The Trouble With Kings by Sherwood Smith


  They’d win now, out of sheer numbers. Jaim and his foes stopped fighting; everyone watched Garian and Jason. The man whom Garian had wounded staggered to the corner, breathing in harsh gasps.

  Garian seemed to realize that he’d won, for he laughed out loud, as he traded blows with Jason. You could see the triumph in his white-flashing smile.

  But Jason had been driving Garian steadily toward the cluster of Jaim’s men, while keeping his own back to a wall. Jaim moved two steps to Jason’s shoulder to shield him from those at the door as Jason’s eyes narrowed again and the blade flickered, a maneuver so fast it was a blur. Garian’s weapons went flying out of his hands—blood ran down his fingers on his right hand—and he staggered, Jason’s swordpoint pressed in the hollow of his throat.

  One step. Two. Jaim and the men were ranged all around them.

  Garian’s men froze.

  Everyone froze.

  Garian struggled for breath, flexing his bleeding hand. Jason gazed straight into Garian’s eyes.

  One move, and he’d thrust.

  “Well.” Jaim’s voice was startling in the sudden silence. He waved his sword at Garian’s armsmen. “You know what happens now. Retreat—nice and orderly—or your master will be shopping for a new head.”

  The men backed from the door.

  Jason glanced once, then flicked the sword to the side of Garian’s neck, against the main blood vessel that I had learned about during my lessons with Ressa a hundred lifetimes ago. “Move.”

  Garian started to walk, Jason matching him step for step.

  Jaim bowed outrageously to Eleandra and me, then twiddled his fingers at the remaining Drath warriors. They backed out, one or two glaring over their shoulders.

  We followed, and so a strange procession made its way through the castle. Eleandra’s servants followed behind us and Lita (who’d been disarmed back in Dantherei, so perforce had to watch for her chance to act) silently joined behind Jaim. She had taken a sword off of one of Garian’s men, which she held, now, at the ready. Jaim and Lita were on the watch lest anyone try a countermove against Eleandra or me.

  Down the steps and out into the courtyard, which was bleak in the blue-gray early morning light.

  When all had left the castle, Jason must have increased the pressure of the blade against Garian’s neck because Garian stopped, his hand jerking up then dropping. He could never touch the sword blade before Jason could rip it across that blood vessel.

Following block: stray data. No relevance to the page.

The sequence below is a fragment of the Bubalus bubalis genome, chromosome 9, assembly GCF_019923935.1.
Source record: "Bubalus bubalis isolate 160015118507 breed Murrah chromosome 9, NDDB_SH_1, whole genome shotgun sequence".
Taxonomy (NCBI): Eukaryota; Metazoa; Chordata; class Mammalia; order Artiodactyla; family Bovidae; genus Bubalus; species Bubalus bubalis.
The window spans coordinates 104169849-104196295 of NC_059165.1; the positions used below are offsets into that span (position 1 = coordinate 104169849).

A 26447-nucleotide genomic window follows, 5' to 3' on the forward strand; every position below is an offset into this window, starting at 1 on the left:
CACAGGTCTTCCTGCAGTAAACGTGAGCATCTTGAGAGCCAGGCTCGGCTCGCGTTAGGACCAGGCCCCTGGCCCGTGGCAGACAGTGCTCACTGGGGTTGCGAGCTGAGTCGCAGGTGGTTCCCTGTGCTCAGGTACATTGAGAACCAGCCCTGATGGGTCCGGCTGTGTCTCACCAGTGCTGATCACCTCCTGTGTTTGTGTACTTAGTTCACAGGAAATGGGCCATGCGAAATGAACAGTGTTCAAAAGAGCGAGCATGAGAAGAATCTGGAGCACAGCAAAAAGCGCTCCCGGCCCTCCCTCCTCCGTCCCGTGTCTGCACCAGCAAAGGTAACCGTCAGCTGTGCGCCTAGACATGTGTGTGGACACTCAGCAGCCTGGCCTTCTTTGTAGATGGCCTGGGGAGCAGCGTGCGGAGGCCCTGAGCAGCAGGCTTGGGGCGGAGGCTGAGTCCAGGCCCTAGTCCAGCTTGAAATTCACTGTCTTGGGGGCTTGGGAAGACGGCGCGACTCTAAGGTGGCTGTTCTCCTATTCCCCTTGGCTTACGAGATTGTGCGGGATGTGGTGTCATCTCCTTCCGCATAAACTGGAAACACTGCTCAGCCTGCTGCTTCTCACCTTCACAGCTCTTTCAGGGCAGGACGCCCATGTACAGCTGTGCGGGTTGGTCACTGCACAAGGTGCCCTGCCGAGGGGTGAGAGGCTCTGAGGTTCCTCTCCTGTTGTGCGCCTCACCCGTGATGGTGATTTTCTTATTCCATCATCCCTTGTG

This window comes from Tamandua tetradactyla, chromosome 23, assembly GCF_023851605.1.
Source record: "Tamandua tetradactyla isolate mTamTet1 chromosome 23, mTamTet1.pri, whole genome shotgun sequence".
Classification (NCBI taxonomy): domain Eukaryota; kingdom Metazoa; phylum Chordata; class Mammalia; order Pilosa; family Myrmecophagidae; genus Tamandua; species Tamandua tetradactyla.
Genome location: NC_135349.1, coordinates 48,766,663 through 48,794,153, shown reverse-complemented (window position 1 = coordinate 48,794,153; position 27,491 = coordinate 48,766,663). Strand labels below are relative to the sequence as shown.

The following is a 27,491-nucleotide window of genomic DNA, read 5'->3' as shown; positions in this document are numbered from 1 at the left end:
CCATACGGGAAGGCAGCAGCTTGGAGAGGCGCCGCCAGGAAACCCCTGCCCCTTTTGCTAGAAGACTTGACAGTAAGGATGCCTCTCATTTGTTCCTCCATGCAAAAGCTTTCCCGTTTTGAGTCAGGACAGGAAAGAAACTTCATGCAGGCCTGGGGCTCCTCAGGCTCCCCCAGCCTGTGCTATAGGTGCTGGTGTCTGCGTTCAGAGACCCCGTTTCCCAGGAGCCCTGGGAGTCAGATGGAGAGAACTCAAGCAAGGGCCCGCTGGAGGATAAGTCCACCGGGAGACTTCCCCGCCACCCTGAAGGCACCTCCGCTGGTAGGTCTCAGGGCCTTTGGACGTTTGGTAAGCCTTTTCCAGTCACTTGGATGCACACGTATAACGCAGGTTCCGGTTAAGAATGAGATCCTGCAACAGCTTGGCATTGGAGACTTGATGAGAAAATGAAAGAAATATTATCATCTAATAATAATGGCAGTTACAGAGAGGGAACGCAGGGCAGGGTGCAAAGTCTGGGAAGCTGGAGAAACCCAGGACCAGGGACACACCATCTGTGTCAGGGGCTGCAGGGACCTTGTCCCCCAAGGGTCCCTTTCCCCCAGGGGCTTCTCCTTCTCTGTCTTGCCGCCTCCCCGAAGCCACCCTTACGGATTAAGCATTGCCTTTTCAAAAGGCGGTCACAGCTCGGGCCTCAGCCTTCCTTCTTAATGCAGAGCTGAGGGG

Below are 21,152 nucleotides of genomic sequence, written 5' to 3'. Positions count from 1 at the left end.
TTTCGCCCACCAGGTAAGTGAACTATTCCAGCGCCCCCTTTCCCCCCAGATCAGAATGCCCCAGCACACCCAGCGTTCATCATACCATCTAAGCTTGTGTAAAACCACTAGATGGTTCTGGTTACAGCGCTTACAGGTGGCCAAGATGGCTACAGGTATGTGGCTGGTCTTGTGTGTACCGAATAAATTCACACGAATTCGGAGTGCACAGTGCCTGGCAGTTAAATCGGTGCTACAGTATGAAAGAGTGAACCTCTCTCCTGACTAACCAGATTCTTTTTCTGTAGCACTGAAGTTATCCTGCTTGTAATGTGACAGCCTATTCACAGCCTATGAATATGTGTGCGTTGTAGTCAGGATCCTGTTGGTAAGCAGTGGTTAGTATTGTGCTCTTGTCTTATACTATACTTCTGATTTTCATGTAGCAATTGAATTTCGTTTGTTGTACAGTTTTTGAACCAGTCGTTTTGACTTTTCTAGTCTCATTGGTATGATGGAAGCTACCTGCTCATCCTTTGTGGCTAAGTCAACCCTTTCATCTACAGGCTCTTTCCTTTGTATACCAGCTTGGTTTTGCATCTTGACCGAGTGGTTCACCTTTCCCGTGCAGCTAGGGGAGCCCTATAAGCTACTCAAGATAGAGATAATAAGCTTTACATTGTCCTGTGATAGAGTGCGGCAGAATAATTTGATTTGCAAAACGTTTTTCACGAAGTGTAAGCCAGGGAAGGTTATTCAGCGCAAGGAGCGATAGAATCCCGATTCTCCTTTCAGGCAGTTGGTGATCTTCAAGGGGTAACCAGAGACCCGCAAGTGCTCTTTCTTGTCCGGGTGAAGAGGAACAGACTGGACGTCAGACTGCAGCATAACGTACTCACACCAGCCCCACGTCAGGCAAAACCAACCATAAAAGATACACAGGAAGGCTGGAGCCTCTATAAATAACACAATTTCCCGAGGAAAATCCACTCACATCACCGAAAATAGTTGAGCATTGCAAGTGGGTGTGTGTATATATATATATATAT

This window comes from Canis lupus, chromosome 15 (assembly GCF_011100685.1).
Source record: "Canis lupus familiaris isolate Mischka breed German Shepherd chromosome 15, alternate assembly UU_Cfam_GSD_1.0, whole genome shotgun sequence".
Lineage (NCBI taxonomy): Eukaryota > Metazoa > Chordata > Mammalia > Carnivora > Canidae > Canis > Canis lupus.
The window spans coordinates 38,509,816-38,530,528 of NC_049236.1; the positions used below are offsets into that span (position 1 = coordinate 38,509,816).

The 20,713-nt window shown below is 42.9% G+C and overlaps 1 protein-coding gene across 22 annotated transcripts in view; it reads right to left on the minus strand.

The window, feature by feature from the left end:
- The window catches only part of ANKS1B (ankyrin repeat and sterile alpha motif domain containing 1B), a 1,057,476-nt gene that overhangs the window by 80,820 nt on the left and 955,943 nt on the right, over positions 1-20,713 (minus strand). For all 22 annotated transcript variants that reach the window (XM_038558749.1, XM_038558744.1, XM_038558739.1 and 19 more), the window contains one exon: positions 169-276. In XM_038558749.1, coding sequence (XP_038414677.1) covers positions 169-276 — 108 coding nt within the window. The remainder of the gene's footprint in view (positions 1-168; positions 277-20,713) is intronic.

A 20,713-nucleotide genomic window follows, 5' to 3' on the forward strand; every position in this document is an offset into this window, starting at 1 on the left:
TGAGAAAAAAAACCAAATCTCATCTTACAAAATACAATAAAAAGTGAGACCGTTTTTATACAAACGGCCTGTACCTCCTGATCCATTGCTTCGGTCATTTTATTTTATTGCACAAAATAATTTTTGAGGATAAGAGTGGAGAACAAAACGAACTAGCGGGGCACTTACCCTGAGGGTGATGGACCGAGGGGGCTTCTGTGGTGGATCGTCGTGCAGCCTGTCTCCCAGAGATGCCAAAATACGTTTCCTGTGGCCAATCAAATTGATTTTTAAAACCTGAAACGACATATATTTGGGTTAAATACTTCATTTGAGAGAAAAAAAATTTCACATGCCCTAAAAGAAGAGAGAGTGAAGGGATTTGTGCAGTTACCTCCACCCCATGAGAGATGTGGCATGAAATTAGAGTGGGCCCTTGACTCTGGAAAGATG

Jason said, “Your men will remain here. We will proceed alone. It is the only way you will live.”

  Garian was furious, the sword-welt on his cheek now purple. As I watched Garian debate within himself, I recognized that the welt on his face corresponded with my own sore face. The sword had struck him where he’d struck me the day before. Fair trade, I thought with sour triumph.

  Garian’s mouth tightened, then he made a staying motion with his unmarked left hand.

  The warriors faded back.

  And so we walked on to the drawbridge, where several of Jaim’s and Jason’s people waited, some with crossbows, and Vrozta with horses. I noted the bows were sighted on various portions of the castle: a balance of threat, then, with those hidden above.

  In low voices, Jaim and Vrozta got the servants sorted among the horses, and they began mounting up. Eleandra stayed back, and perforce I had to as well, for my knees were too watery and my balance too uneasy for me to walk on my own.

  Jason looked our way, then abruptly lifted the sword and sheathed it.

  “You will regret that decision,” Garian said.

  “I already regret it,” Jason replied.

  Garian turned around and walked slowly back toward his people; one sign from him, and though we might die from bolts, he’d be the first one down from Jaim’s people. And he knew it.

  Markham was holding the last two horses. Mounted, Jaim led the train of servants down the trail. Vrozta followed, her sword out, but she kept looking back from Eleandra to me. An intent gaze, as if containing some meaning or message that I could not read.

  Jason crossed the drawbridge in three quick strides, and Markham said in an undervoice, “Vrozta and Randal hobbled their horses and slashed their gear. It’ll take them some time to mount a chase.”

  “Ah. Thank you, Markham.”

  Eleandra clutched at Jason’s arm. “My dear, I believe you should send one of your people here to help Flian. She can barely walk.”

  Jason did not answer her. Step, step, then he was next to me, and his arm slid round me—checking when he felt the new stickiness down my left side.